Hardy Boys Resources

I created this blog because I couldn’t find many sources of Hardy Boys book review information online.  However, there are some good sites out there.  Here are some I enjoyed as I created this blog:

Hardy Boys.us


Hardy Boys Encyclopedia

Hardy Boys Case Files

And the individual articles in Wikipedia are not bad for being reminded of the plot of each book.  But to be honest, I’ve corrected about half of the articles in Wikipedia to be accurate to the books 🙂

11 thoughts on “Hardy Boys Resources”

    1. I called chamber of commerce of Sayesville (next to Bayport, L.I.) and got a street map of bayport. They said I was the only one to request it. Odd. Movie “Sweet Liberty” filmed in Sayesville. with many houses of 20s and 30s. Thought to be site selected for Hardy home chosen by author of first 20 books. In issue of “Remniscence” magazine, found photo of teenage boys at a filling station in 1930. Many looked like Joe and Frank and friends. If I find it, I’ll post it Gene Pfaff

  1. One thing that I recall reading in the Hardy Boy books that I thought was a little odd and perpendicular with their honest nature was one time when they had to deliver a cake or something of that nature and along the way they cut some out of the bottom of it and at it where it couldn’t be detected. Does anyone recall which book I am thinking of?

    1. Yes, I remember! Chet was experimenting with some sort of natural diet (seaweed?) in the Shore Road Mystery, and Aunt Gertrude asked him to deliver a chocolate cake to a friend of hers. Of course, being Chet, he couldn’t resist sampling the cake. Eventually tasting a bit of frosting led to eating a good portion of it.

      1. In a copy of reminiscenc magazine, I found a photo of about 20 boys in Sayesville, Long Island,the town right beside the real Bayport, dated 1930. Any two of them could be the Hardy Boys. Try to find it,or I can send my copy to you, and print it.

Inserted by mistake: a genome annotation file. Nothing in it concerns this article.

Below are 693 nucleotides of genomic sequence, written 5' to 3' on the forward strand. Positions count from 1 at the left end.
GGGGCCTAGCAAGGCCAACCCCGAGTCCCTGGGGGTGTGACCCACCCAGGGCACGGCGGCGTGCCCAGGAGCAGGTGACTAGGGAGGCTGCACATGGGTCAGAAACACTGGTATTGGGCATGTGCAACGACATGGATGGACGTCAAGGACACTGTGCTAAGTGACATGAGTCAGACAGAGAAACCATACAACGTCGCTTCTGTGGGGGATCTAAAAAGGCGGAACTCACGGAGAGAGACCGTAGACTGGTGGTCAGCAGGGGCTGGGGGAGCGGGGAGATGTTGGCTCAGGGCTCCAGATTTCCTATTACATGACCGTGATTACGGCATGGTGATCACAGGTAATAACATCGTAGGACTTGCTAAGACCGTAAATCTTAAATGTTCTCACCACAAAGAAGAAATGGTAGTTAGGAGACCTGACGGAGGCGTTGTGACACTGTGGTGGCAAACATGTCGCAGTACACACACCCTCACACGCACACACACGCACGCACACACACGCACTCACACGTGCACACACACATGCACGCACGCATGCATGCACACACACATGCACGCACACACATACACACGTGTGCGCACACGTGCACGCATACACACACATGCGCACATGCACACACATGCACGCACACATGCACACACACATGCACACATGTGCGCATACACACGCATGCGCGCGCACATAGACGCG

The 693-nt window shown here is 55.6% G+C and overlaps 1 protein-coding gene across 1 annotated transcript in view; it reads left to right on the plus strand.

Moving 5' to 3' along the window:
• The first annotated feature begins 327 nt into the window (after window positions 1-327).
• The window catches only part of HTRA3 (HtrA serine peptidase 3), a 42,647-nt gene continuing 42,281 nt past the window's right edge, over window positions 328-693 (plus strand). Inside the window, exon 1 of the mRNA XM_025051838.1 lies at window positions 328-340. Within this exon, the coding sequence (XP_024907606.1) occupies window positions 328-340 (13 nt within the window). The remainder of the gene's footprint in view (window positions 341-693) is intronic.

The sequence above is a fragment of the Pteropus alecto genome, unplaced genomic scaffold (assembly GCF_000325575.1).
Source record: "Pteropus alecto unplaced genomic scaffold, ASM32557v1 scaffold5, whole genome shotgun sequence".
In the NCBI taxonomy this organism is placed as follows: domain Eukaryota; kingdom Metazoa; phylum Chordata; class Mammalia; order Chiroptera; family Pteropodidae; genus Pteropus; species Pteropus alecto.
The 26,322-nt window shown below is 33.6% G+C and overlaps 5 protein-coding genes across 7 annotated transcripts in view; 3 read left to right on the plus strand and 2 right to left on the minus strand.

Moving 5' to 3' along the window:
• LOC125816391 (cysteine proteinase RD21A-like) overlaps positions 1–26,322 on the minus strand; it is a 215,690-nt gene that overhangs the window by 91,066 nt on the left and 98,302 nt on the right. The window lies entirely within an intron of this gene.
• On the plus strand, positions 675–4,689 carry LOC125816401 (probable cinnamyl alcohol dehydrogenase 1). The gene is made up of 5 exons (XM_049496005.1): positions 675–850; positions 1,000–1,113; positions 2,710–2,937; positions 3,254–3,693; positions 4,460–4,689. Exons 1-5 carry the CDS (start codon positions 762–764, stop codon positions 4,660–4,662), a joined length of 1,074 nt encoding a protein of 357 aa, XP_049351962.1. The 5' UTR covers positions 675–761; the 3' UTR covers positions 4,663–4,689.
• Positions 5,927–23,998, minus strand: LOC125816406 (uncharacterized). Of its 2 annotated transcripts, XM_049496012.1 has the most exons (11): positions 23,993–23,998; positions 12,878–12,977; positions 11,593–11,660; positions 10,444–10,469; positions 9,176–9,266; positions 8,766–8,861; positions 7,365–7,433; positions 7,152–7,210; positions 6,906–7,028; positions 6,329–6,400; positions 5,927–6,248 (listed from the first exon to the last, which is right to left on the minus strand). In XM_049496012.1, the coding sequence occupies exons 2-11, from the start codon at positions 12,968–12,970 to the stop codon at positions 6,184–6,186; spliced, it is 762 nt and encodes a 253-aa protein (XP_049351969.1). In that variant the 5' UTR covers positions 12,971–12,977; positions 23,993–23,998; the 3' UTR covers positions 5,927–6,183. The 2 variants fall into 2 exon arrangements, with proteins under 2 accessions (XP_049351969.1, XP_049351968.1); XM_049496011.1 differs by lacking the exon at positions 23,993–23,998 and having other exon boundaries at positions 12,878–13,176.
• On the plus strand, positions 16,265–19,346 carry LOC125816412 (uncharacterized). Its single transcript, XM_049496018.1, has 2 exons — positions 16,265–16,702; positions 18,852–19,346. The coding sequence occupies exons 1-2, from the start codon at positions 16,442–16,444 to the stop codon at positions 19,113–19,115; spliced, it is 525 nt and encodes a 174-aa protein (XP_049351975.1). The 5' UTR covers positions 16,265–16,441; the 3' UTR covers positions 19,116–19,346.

2. Thanks for all of this. I am a lifelong fan of the series (both versions) as they were some of the first books I ever read and were my go-to throughout my youth. They were a childhood favorite of my grandfather’s, who would read his originals to me when I was very little, and I still have his first edition red cover Tower Treasure that he was given for Christmas in the 1920s. I was fortunate enough to grow up in the 70’s when new books were still being added to the series and it was always a treat to get a new one, and because of buying it new, I have the edition of Sting of the Scorpion that mentions the upcoming mystery Night of the Werewolf at the end. It took me many years to do, but I have since managed to complete a full set of both originals (brown cover 25 chapter apart from Desert Giant) and rewrites (blue cover 20 chapters), and to this day I will occasionally dive back into them for an epic bout of re-reads. I also have a few of the hybrids, the 20 chapter browns and 25 chapter blues, and of course the Detective’s Handbook. A classic part of childhood that truly deserved the affectionate treatment you have given it. Bravo!

    1. I have the same collection as you do, but sadly I will have to sell mine. Do you know of an interested buyer who will look after them? Also, years ago I had an email address of hardy boys fan club, but lost them. Do you know of any? genepfaff48@gmail.com

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An adult looks back at his childhood treasure of books and sees how they hold up today.

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